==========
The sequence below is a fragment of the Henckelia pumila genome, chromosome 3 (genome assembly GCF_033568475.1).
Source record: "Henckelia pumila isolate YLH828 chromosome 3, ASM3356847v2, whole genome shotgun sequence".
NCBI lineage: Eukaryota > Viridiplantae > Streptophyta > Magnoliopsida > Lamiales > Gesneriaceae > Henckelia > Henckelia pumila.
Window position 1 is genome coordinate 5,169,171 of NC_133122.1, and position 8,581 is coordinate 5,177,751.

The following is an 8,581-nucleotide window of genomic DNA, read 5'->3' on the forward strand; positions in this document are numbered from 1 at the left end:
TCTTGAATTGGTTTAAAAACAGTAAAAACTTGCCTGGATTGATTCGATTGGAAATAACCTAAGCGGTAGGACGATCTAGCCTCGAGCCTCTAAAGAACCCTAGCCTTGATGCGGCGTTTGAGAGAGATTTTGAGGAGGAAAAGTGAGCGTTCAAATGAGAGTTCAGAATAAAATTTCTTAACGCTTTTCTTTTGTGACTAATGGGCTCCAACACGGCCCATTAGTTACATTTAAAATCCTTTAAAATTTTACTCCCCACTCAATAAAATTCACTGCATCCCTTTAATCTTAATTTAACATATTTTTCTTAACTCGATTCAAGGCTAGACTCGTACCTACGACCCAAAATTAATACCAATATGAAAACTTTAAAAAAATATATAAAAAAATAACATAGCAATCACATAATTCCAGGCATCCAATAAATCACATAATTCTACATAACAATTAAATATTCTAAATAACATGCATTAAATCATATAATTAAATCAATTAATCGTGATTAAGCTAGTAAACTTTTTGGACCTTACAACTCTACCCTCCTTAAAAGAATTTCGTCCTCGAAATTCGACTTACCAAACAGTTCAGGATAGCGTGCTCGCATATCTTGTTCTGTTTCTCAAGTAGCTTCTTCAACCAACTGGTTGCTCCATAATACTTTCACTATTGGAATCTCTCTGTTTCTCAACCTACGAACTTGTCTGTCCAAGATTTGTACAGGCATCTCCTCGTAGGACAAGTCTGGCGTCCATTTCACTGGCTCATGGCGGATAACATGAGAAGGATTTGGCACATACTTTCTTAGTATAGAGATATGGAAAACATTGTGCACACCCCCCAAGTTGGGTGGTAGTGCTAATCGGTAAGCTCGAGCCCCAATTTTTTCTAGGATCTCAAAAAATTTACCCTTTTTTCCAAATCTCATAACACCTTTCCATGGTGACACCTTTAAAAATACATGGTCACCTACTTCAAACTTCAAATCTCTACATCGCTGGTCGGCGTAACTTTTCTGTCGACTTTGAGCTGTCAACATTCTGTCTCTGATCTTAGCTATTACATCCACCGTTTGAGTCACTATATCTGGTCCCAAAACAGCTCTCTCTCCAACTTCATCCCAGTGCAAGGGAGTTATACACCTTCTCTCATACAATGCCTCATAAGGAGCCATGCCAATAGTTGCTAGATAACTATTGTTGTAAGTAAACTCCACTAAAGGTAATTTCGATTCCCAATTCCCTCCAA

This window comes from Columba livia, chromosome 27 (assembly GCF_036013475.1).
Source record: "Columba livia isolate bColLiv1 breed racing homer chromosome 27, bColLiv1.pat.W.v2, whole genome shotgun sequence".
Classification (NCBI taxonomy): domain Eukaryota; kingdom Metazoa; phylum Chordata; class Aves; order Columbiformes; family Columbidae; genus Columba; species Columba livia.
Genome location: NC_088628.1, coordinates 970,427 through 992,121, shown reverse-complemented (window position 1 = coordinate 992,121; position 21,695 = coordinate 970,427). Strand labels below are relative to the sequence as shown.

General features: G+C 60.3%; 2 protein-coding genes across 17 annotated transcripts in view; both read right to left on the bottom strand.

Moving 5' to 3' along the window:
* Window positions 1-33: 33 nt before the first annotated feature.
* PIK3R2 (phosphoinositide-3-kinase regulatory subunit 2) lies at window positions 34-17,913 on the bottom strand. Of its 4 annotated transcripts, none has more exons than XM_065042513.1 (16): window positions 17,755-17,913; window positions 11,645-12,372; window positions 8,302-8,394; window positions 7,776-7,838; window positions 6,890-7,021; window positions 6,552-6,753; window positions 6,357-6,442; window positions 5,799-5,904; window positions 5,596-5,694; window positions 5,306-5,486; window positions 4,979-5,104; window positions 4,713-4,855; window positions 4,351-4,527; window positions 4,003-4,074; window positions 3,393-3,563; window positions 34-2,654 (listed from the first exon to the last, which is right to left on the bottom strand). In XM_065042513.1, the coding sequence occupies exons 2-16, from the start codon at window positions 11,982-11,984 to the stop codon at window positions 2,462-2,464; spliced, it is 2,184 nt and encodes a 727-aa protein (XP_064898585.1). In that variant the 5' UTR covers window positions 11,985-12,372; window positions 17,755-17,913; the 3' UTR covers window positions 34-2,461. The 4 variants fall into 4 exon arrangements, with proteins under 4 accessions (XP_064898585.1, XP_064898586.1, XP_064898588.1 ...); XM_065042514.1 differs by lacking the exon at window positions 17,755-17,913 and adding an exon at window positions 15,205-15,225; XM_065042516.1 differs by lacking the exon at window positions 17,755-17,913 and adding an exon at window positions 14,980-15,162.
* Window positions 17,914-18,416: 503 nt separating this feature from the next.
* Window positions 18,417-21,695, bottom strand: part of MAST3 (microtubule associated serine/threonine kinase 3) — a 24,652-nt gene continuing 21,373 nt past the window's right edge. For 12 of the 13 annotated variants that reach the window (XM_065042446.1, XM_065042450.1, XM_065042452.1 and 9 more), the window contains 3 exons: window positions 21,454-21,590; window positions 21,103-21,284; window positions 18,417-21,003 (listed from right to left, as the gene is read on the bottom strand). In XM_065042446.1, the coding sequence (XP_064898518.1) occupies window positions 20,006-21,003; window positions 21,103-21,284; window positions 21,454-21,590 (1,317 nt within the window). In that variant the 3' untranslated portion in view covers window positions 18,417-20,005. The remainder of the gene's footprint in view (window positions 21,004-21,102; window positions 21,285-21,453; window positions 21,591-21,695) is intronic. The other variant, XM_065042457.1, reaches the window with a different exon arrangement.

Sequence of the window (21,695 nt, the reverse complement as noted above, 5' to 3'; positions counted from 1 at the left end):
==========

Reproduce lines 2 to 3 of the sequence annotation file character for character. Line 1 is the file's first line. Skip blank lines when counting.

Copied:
Source record: "Henckelia pumila isolate YLH828 chromosome 3, ASM3356847v2, whole genome shotgun sequence".
NCBI lineage: Eukaryota > Viridiplantae > Streptophyta > Magnoliopsida > Lamiales > Gesneriaceae > Henckelia > Henckelia pumila.